To explain these and other related findings, the PLATO-i researchers are currently investigating the characteristics of the various media used in learning, their representation formats, and their content as well as how these media characteristics influence students’ psychological states and traits when dealing with online media. As a joint initiative within the RMU association, PLATO-i is part of a comprehensive research program on Positive Learning in the Age of Information, which also includes researchers from the German Research Center for Artificial Intelligence (DFKI), TU Kaiserslautern, TU Darmstadt, and the German Leibniz Institute for Research and Information on Education (DIPF). Also participating are researchers at Stanford University, the University of Alberta, Harvard University, the Learning Sciences Research Institute in Chicago, and many other research facilities. The objective of PLATO-i is to research learning on the Internet, both within universities and outside of them, to ultimately contribute to helping institutions of higher education find a way to keep up with their mission of teaching and conducting research in this age of the Internet and accelerated technological progress.
The RMU Initiative Funding for Research
The Rhine-Main Universities (RMU) are strengthening their mutual networks through the RMU Initiative Funding for Research. From the last call for proposals comprising a total of 49 applicants, six new research projects in African Studies, Educational Research, Computer Science, Meteorology, Pharmaceutical Sciences, and Economics Education will be funded over the coming two years, each with up to EUR 100,000 per year.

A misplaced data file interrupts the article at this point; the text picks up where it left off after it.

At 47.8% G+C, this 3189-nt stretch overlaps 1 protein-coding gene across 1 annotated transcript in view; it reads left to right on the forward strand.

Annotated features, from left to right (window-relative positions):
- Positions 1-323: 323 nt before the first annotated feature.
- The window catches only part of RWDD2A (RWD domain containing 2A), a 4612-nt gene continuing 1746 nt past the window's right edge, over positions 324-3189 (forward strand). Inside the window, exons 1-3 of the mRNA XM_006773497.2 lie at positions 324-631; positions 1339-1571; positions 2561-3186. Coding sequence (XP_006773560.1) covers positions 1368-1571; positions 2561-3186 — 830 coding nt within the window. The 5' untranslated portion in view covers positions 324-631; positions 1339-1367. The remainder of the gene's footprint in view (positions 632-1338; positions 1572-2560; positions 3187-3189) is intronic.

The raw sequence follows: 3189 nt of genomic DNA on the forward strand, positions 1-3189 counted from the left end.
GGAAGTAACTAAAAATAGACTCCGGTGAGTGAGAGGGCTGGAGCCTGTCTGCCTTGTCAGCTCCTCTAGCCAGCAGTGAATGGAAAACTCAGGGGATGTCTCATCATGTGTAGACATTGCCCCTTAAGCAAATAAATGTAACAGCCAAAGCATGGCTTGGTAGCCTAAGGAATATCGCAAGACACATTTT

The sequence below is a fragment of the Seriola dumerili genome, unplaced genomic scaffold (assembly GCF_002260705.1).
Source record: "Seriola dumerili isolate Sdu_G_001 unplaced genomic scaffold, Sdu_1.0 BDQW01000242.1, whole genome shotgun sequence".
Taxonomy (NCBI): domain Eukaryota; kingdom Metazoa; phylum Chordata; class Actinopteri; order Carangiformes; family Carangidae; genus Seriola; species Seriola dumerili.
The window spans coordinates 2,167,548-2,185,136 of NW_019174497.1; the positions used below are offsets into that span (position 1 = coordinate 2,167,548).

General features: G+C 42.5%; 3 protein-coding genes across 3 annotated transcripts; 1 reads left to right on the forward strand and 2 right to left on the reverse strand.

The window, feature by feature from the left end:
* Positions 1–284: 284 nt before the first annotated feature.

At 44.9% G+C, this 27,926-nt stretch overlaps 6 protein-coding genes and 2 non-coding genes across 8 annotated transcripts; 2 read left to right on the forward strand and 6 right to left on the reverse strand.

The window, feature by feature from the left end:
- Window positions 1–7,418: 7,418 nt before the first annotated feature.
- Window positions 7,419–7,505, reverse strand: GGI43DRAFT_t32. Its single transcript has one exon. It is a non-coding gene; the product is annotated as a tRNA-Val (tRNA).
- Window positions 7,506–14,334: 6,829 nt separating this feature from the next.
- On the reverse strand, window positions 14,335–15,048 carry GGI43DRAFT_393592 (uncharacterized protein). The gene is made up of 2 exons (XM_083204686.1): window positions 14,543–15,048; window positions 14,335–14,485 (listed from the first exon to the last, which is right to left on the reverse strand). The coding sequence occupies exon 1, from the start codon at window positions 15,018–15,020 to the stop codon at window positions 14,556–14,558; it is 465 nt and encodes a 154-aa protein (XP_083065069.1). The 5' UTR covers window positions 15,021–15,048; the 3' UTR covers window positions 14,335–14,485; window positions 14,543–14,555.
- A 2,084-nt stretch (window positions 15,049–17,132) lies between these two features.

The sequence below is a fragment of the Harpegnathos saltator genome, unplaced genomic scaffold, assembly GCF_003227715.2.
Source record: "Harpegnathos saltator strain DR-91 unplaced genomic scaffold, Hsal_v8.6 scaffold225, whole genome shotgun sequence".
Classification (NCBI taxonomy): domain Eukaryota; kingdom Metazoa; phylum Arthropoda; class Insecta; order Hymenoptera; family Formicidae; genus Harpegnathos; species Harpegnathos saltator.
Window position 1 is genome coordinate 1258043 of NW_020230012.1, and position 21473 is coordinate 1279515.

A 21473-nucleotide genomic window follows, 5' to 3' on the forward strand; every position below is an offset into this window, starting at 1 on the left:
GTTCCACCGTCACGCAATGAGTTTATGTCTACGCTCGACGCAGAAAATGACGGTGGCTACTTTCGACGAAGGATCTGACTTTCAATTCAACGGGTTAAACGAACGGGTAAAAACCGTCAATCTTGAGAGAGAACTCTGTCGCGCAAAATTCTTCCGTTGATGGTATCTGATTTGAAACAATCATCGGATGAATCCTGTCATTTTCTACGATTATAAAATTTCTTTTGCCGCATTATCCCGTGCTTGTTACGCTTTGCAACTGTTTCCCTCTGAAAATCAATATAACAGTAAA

As outstanding research universities in the Rhine-Main area, Goethe University Frankfurt, Johannes Gutenberg University Mainz, and Technische Universität Darmstadt have joined together to form the RHINE-MAIN UNIVERSITIES alliance. The universities have worked in close cooperation with each other for more than ten years, leading to an agreement to form a strategic alliance in 2015.
The Rhine-Main universities are situated in close vicinity to one another in the Frankfurt/Rhine-Main metropolitan region and offer a wide range of disciplines from medicine and natural sciences to humanities and social sciences to engineering. With over 100,000 students and 1,440 professors, they work closely in research and teaching, promote the mentoring of young researchers, and participate in an exchange between academics, businesses, and society.
The strategic alliance between the three universities increases their collective academic capacity. By joining together, they are able to complement each other’s strengths, promote strong research partnerships, and expand the course and degree offers for their students. This alliance not only strengthens the exchange of knowledge in the region, but also forms a strong network, shaping the Rhine-Main region into an academic hub that is globally visible and internationally attractive.